In December of 2015, Metro Vancouver finalized the intent to move its headquarters by acquiring Metrotower III with a purchase price of CDN $205 million. Metro Vancouver’s board chair, Greg Moore, defends the purchase by claiming that the existing offices were old and that the transfer would bypass maintenance costs associated with upgrading the building’s leaky ceilings and unpredictable elevators (Klassen 2016). The shocking irony of this situation comes twofold.
For one, hearing the organization that is in charge of maintaining our cities’ infrastructure (sewers, dams, etc.) let their own office-building fall into such despair is daunting (Klassen 2016). Secondly, weren’t these the same administrators who had vigorously advocated the public support of a sales tax increase to pay for transit improvements? Metro Vancouver would also need to spend millions of additional dollars to facilitate the move and renovation costs for the new building (Deutsch 2016). The organization went on to further justify the move by claiming that it would only cost taxpayers $5 or $6 dollars annually for 15 years to pay for the new building (Field 2015).
Analysts, however, have taken a more skeptical outlook on these figures. The Canadian Federation of Business took into account the population growth in the Metro Vancouver area and estimated that spending is close to 3.5 times the 13% of growth that has been witnessed (Field 2015). In other words, it will cost a lot more than just 5-6 dollars over 15 years for taxpayers. Jordan Bateman of the Canadian Taxpayers Federation gave his perspective on the situation: “This is a sign of just how ‘out of touch’ Metro Vancouver is with the common taxpayer” and he called this “a palace for bureaucrats” (Field 2015).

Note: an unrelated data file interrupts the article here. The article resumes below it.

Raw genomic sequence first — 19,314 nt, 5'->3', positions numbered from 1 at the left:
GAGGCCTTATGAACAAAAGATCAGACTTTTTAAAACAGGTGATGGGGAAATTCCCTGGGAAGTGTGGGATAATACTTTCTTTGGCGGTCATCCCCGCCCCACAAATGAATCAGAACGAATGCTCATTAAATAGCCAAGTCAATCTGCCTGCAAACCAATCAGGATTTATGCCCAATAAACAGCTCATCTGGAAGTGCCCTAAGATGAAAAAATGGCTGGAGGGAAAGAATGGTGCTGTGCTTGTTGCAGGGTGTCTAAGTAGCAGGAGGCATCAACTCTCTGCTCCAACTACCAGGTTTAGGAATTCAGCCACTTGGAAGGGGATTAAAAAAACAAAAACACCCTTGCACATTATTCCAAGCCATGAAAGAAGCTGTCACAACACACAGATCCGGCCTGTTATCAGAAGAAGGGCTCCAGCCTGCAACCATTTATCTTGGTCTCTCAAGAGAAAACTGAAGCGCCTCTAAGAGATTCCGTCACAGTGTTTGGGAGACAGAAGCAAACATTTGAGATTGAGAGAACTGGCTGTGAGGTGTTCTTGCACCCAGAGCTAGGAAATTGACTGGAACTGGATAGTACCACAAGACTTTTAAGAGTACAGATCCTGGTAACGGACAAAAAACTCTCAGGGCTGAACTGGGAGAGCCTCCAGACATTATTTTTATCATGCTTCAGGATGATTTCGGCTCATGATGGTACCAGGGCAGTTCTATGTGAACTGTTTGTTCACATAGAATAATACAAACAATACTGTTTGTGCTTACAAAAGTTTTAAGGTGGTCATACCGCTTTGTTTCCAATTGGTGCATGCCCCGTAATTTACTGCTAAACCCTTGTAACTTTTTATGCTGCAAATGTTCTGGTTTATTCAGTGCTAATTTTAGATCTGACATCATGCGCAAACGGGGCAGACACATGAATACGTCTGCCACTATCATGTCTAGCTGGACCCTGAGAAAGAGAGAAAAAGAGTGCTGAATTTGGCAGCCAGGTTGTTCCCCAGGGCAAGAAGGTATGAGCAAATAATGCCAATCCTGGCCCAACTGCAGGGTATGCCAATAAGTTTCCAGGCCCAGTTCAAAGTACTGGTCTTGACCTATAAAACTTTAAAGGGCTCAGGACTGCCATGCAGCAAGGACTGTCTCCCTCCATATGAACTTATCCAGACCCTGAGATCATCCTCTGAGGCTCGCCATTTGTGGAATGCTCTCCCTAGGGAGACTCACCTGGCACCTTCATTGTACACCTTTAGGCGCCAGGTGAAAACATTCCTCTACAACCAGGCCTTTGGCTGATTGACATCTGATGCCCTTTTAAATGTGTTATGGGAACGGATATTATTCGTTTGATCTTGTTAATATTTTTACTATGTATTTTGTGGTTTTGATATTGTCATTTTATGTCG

While unwise spending continues to remain a common theme in the relationship between city administrators and taxpayers, this case in-point is representative of a larger microcosm in the municipal affairs of Metro Vancouver. That is, Metro Vancouver, regardless of what decisions they make that affect the public, continue to remain unaccountable for their actions (Klassen 2016). The city continues to be vested with powers to make decisions over service provisions and taxation with little supervision from the provincial government (Klassen 2016). And to add insult to injury, the board of directors that are in charge of making those decisions continue to be appointed, not elected (Klassen 2016). This democratic deficit is essential to the functionality of the city and the role its citizens play in the decision making process. There is little recourse for voters to drive change even if they see their own local government is spending unwisely (Klassen 2016). SFU professor Patrick Smith – an expert on Canadian local government – claims the system is in dire need of reform (Klassen 2016).
Story contributed by Arya Hejazi
References and further reading
Deutsch, Jeremy. “Metro Vancouver Shells out for Office Renos.” Burnaby Now. N.p., 18 Aug. 2016. Web.
Field, Ted. “Metro Vancouver Spending More than $200 Million on New HQ.” Global News. N.p., 17 Dec. 2015. Web.
Klassen, Mike. “It’s Time We Elected Metro Vancouver Representatives.” Vancouver Courier. N.p., 6 Jan. 2016. Web.
“Metro Vancouver Relocates to Metrotower III to Better Serve the Region.” Ivanhoe Cambridge. N.p., 17 Dec. 2015. Web.
Pablo, Carlito. “Metrotower III Will Become New Home for Metro Vancouver.” Georgia Straight. N.p., 13 Jan. 2016. Web.